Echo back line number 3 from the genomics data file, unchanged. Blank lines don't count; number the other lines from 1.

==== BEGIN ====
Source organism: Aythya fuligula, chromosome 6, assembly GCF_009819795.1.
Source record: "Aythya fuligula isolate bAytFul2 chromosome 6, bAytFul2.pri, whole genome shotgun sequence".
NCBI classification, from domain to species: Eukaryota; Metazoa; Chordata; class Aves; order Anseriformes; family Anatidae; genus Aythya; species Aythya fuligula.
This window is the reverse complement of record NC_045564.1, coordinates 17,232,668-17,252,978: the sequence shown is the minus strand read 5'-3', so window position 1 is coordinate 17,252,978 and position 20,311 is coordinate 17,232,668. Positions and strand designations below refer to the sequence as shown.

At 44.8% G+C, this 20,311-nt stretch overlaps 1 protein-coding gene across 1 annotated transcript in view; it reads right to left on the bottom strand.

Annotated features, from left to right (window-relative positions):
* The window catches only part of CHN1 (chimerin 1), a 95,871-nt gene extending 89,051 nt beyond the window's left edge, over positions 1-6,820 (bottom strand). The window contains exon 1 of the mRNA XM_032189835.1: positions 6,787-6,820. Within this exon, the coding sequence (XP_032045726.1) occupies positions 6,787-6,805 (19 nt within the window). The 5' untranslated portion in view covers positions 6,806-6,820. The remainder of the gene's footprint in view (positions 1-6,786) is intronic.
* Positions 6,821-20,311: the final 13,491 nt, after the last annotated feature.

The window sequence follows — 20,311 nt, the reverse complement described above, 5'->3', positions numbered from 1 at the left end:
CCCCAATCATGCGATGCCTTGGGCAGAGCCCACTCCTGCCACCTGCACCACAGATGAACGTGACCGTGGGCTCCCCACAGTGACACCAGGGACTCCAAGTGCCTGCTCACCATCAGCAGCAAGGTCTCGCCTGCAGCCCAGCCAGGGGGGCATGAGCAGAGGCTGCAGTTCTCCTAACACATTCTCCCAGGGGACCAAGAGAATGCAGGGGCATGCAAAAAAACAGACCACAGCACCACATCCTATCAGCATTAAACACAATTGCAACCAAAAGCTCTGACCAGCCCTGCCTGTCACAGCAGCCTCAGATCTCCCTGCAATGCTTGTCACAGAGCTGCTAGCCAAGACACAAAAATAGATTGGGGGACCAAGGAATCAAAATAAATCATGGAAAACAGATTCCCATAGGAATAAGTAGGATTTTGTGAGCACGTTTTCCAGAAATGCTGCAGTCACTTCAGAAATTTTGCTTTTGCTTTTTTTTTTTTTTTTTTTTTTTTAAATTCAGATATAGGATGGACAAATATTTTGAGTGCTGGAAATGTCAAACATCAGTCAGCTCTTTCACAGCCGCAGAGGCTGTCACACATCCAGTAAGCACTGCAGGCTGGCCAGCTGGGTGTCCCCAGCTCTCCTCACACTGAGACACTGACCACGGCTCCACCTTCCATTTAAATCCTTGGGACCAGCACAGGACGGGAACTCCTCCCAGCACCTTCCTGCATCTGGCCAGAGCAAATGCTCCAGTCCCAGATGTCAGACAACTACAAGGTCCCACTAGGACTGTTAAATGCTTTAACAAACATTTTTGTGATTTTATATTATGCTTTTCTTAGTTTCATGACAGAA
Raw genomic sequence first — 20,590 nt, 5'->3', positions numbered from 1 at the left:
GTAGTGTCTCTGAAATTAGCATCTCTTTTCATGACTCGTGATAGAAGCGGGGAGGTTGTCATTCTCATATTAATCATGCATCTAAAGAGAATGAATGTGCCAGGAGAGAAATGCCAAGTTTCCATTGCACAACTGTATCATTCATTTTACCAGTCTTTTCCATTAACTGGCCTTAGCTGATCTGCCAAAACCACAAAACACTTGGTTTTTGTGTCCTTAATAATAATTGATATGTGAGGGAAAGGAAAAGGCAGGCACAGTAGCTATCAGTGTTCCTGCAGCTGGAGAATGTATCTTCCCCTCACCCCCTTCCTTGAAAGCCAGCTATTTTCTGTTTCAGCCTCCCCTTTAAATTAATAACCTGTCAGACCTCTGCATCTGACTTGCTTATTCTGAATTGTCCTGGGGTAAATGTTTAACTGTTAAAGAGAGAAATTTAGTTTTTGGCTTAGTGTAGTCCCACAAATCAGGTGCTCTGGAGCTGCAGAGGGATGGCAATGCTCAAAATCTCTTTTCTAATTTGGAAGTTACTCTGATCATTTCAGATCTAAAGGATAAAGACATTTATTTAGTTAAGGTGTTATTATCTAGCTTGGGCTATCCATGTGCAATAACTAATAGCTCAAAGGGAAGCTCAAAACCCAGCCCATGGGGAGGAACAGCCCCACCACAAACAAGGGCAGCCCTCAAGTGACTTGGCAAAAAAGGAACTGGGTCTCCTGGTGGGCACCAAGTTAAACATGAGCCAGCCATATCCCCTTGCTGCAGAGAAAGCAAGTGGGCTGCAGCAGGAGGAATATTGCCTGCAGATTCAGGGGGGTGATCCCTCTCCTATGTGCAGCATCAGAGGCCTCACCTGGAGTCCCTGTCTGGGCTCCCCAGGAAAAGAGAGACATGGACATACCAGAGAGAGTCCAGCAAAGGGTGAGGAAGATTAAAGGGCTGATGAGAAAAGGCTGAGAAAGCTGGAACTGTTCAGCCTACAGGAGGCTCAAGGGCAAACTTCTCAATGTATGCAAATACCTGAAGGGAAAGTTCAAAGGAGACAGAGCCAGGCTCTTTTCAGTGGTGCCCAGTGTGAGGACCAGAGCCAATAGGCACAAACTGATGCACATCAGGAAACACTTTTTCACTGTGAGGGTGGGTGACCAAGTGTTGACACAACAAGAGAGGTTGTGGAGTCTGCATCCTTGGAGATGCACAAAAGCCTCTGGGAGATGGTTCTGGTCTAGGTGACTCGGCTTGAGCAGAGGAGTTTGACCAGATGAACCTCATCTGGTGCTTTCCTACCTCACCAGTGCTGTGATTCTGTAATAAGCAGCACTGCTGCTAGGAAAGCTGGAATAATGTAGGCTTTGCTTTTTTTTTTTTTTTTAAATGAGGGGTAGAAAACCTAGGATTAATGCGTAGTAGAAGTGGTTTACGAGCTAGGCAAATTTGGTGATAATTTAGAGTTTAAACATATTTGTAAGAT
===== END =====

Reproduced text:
NCBI classification, from domain to species: Eukaryota; Metazoa; Chordata; class Aves; order Anseriformes; family Anatidae; genus Aythya; species Aythya fuligula.